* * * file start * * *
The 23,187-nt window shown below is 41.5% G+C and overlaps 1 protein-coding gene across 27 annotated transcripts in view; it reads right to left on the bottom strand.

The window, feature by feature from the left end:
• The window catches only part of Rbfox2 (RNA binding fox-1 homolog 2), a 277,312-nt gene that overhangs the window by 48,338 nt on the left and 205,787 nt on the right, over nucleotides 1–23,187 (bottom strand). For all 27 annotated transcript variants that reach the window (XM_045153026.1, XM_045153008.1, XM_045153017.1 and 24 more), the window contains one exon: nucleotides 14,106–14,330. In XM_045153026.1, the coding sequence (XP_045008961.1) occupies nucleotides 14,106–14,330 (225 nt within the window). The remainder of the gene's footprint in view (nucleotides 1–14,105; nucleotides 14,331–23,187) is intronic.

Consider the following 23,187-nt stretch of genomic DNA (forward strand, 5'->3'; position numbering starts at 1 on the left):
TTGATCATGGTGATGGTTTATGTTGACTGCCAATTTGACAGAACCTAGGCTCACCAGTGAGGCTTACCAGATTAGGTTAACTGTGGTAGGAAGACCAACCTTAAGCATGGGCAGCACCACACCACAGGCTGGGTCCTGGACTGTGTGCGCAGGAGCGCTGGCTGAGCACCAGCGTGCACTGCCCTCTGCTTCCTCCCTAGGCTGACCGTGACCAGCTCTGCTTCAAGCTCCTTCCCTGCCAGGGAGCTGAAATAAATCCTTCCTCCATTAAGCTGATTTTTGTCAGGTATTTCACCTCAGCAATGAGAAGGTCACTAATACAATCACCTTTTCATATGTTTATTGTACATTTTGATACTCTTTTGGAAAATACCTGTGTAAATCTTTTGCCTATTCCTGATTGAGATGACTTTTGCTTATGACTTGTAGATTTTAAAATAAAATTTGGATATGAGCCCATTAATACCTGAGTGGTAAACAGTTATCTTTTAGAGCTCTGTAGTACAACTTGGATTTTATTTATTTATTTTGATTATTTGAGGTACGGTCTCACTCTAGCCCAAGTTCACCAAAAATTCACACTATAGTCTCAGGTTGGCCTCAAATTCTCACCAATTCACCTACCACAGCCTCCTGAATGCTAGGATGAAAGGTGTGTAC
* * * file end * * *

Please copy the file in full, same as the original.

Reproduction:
The 23,187-nt window shown below is 41.5% G+C and overlaps 1 protein-coding gene across 27 annotated transcripts in view; it reads right to left on the bottom strand.

The window, feature by feature from the left end:
• The window catches only part of Rbfox2 (RNA binding fox-1 homolog 2), a 277,312-nt gene that overhangs the window by 48,338 nt on the left and 205,787 nt on the right, over nucleotides 1–23,187 (bottom strand). For all 27 annotated transcript variants that reach the window (XM_045153026.1, XM_045153008.1, XM_045153017.1 and 24 more), the window contains one exon: nucleotides 14,106–14,330. In XM_045153026.1, the coding sequence (XP_045008961.1) occupies nucleotides 14,106–14,330 (225 nt within the window). The remainder of the gene's footprint in view (nucleotides 1–14,105; nucleotides 14,331–23,187) is intronic.

Consider the following 23,187-nt stretch of genomic DNA (forward strand, 5'->3'; position numbering starts at 1 on the left):
TTGATCATGGTGATGGTTTATGTTGACTGCCAATTTGACAGAACCTAGGCTCACCAGTGAGGCTTACCAGATTAGGTTAACTGTGGTAGGAAGACCAACCTTAAGCATGGGCAGCACCACACCACAGGCTGGGTCCTGGACTGTGTGCGCAGGAGCGCTGGCTGAGCACCAGCGTGCACTGCCCTCTGCTTCCTCCCTAGGCTGACCGTGACCAGCTCTGCTTCAAGCTCCTTCCCTGCCAGGGAGCTGAAATAAATCCTTCCTCCATTAAGCTGATTTTTGTCAGGTATTTCACCTCAGCAATGAGAAGGTCACTAATACAATCACCTTTTCATATGTTTATTGTACATTTTGATACTCTTTTGGAAAATACCTGTGTAAATCTTTTGCCTATTCCTGATTGAGATGACTTTTGCTTATGACTTGTAGATTTTAAAATAAAATTTGGATATGAGCCCATTAATACCTGAGTGGTAAACAGTTATCTTTTAGAGCTCTGTAGTACAACTTGGATTTTATTTATTTATTTTGATTATTTGAGGTACGGTCTCACTCTAGCCCAAGTTCACCAAAAATTCACACTATAGTCTCAGGTTGGCCTCAAATTCTCACCAATTCACCTACCACAGCCTCCTGAATGCTAGGATGAAAGGTGTGTAC